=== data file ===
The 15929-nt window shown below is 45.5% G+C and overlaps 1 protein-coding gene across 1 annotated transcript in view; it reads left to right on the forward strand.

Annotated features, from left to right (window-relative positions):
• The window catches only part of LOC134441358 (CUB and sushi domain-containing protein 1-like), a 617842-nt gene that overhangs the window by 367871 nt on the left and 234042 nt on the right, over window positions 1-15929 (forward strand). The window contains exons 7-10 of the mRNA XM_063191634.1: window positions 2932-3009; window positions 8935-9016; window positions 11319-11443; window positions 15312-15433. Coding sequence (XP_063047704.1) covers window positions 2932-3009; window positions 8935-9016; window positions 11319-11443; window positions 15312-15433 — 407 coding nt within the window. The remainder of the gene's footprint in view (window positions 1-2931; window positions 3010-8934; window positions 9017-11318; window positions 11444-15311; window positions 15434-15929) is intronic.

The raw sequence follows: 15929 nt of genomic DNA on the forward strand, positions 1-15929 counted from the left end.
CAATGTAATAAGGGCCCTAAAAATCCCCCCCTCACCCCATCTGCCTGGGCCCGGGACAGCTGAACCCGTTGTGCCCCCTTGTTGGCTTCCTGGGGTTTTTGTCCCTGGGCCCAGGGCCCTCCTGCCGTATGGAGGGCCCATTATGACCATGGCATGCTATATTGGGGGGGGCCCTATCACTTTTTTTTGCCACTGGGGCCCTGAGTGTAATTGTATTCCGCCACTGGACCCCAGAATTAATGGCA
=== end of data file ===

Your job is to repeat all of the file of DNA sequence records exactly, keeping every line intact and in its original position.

The 15929-nt window shown below is 45.5% G+C and overlaps 1 protein-coding gene across 1 annotated transcript in view; it reads left to right on the forward strand.

Annotated features, from left to right (window-relative positions):
• The window catches only part of LOC134441358 (CUB and sushi domain-containing protein 1-like), a 617842-nt gene that overhangs the window by 367871 nt on the left and 234042 nt on the right, over window positions 1-15929 (forward strand). The window contains exons 7-10 of the mRNA XM_063191634.1: window positions 2932-3009; window positions 8935-9016; window positions 11319-11443; window positions 15312-15433. Coding sequence (XP_063047704.1) covers window positions 2932-3009; window positions 8935-9016; window positions 11319-11443; window positions 15312-15433 — 407 coding nt within the window. The remainder of the gene's footprint in view (window positions 1-2931; window positions 3010-8934; window positions 9017-11318; window positions 11444-15311; window positions 15434-15929) is intronic.

The raw sequence follows: 15929 nt of genomic DNA on the forward strand, positions 1-15929 counted from the left end.
CAATGTAATAAGGGCCCTAAAAATCCCCCCCTCACCCCATCTGCCTGGGCCCGGGACAGCTGAACCCGTTGTGCCCCCTTGTTGGCTTCCTGGGGTTTTTGTCCCTGGGCCCAGGGCCCTCCTGCCGTATGGAGGGCCCATTATGACCATGGCATGCTATATTGGGGGGGGCCCTATCACTTTTTTTTGCCACTGGGGCCCTGAGTGTAATTGTATTCCGCCACTGGACCCCAGAATTAATGGCA